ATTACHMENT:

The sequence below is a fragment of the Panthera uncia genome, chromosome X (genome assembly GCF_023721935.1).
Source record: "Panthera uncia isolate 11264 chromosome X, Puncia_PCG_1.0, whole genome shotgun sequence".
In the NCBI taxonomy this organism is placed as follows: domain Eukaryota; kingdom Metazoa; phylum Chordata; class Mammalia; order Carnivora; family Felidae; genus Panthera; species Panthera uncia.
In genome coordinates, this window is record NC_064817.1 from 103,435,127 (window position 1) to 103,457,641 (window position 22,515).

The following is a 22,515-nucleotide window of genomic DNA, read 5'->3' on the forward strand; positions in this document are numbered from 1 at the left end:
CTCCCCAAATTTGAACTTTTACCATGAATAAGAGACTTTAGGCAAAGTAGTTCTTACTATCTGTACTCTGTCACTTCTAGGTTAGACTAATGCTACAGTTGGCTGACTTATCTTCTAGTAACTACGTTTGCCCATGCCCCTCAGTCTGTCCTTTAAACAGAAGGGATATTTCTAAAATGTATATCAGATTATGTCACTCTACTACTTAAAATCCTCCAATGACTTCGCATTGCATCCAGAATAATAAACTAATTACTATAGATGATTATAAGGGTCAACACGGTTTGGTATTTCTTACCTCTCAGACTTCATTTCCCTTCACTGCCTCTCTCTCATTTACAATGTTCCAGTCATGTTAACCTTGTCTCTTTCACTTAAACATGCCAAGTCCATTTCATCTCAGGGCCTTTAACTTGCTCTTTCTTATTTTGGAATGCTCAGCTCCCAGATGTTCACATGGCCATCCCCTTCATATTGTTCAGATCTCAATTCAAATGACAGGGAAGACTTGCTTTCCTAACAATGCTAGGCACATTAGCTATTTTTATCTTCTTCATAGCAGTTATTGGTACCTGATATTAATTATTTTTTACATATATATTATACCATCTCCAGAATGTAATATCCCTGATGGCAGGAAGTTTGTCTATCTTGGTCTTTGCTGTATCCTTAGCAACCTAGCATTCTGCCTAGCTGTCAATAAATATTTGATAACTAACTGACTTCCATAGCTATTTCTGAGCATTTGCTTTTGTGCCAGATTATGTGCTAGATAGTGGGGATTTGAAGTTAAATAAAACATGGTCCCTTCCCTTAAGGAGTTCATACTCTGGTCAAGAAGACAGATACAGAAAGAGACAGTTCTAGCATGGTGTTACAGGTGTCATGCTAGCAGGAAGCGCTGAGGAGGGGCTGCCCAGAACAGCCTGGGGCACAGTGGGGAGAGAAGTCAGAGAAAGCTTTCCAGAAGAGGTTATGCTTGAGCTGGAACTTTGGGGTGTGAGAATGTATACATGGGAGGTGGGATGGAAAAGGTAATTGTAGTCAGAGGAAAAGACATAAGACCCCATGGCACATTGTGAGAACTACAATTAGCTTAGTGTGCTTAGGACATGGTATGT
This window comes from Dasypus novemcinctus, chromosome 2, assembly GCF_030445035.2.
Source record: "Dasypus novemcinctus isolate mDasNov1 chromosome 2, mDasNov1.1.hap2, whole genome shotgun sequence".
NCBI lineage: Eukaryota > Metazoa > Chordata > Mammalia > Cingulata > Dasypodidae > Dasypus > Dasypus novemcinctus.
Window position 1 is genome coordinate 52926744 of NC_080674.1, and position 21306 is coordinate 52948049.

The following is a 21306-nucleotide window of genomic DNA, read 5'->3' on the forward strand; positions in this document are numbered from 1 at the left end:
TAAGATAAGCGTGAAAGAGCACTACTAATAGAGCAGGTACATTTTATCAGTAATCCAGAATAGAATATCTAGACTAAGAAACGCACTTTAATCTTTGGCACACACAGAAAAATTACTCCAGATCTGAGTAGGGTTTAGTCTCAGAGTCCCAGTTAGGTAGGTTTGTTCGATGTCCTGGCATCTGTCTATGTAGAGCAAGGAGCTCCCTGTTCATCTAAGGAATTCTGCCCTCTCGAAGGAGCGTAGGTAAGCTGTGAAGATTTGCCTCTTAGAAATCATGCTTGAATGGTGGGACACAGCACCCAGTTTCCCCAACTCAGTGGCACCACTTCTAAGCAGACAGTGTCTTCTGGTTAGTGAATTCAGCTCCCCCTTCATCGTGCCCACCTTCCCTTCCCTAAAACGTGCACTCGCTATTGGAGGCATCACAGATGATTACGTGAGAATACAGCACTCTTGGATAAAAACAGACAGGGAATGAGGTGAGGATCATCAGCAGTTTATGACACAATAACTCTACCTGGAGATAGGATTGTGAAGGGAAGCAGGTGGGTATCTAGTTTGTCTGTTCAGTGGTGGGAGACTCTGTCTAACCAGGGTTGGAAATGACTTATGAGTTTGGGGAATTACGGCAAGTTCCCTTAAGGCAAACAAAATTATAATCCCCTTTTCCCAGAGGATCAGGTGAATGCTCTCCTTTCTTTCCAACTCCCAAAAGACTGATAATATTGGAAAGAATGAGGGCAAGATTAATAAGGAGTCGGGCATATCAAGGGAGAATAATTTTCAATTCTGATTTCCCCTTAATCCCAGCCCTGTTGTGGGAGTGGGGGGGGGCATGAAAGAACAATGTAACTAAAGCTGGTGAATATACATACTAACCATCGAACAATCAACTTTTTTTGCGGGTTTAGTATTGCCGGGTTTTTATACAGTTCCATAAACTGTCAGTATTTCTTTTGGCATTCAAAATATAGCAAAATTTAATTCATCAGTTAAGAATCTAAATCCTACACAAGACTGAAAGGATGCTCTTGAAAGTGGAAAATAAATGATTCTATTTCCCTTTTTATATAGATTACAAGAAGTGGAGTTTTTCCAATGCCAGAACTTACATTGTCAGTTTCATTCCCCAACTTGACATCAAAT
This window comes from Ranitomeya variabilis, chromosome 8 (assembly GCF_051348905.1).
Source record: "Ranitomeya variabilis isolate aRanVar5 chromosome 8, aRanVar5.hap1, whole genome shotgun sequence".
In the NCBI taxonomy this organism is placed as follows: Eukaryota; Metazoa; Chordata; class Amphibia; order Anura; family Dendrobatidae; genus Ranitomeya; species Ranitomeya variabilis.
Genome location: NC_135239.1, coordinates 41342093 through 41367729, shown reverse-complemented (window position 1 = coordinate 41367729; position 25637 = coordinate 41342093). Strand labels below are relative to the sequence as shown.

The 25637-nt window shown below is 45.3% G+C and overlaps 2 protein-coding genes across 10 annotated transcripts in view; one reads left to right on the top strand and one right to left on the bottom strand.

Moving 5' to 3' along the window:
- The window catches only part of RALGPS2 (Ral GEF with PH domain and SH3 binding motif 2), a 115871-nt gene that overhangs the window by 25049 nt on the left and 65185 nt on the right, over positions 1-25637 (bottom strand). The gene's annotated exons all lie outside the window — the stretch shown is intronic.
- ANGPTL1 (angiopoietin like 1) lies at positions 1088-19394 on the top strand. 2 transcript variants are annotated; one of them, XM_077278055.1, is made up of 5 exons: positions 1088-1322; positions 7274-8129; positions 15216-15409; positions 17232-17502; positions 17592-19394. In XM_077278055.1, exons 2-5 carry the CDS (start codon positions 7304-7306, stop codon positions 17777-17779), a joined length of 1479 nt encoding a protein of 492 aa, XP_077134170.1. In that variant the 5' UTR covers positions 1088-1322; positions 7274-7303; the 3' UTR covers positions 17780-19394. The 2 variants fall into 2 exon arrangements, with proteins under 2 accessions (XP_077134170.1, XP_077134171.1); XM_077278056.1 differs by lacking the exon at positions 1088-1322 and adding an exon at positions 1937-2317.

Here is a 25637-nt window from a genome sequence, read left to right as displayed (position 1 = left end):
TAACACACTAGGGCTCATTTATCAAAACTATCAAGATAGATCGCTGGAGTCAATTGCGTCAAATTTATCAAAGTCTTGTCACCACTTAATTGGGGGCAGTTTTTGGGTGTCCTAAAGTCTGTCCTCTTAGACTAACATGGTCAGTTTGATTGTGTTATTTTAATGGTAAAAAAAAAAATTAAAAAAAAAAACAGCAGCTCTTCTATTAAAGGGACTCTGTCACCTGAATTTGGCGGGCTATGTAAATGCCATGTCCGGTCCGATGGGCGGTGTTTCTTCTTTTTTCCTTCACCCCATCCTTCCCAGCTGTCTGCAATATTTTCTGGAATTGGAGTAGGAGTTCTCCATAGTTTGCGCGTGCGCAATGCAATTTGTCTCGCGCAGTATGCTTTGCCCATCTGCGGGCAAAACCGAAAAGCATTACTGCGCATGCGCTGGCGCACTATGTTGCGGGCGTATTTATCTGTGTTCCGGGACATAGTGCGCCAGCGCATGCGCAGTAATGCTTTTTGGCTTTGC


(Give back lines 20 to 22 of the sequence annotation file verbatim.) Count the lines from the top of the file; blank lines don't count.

- ANGPTL1 (angiopoietin like 1) lies at positions 1088-19394 on the top strand. 2 transcript variants are annotated; one of them, XM_077278055.1, is made up of 5 exons: positions 1088-1322; positions 7274-8129; positions 15216-15409; positions 17232-17502; positions 17592-19394. In XM_077278055.1, exons 2-5 carry the CDS (start codon positions 7304-7306, stop codon positions 17777-17779), a joined length of 1479 nt encoding a protein of 492 aa, XP_077134170.1. In that variant the 5' UTR covers positions 1088-1322; positions 7274-7303; the 3' UTR covers positions 17780-19394. The 2 variants fall into 2 exon arrangements, with proteins under 2 accessions (XP_077134170.1, XP_077134171.1); XM_077278056.1 differs by lacking the exon at positions 1088-1322 and adding an exon at positions 1937-2317.

Here is a 25637-nt window from a genome sequence, read left to right as displayed (position 1 = left end):
TAACACACTAGGGCTCATTTATCAAAACTATCAAGATAGATCGCTGGAGTCAATTGCGTCAAATTTATCAAAGTCTTGTCACCACTTAATTGGGGGCAGTTTTTGGGTGTCCTAAAGTCTGTCCTCTTAGACTAACATGGTCAGTTTGATTGTGTTATTTTAATGGTAAAAAAAAAAATTAAAAAAAAAAACAGCAGCTCTTCTATTAAAGGGACTCTGTCACCTGAATTTGGCGGGCTATGTAAATGCCATGTCCGGTCCGATGGGCGGTGTTTCTTCTTTTTTCCTTCACCCCATCCTTCCCAGCTGTCTGCAATATTTTCTGGAATTGGAGTAGGAGTTCTCCATAGTTTGCGCGTGCGCAATGCAATTTGTCTCGCGCAGTATGCTTTGCCCATCTGCGGGCAAAACCGAAAAGCATTACTGCGCATGCGCTGGCGCACTATGTTGCGGGCGTATTTATCTGTGTTCCGGGACATAGTGCGCCAGCGCATGCGCAGTAATGCTTTTTGGCTTTGC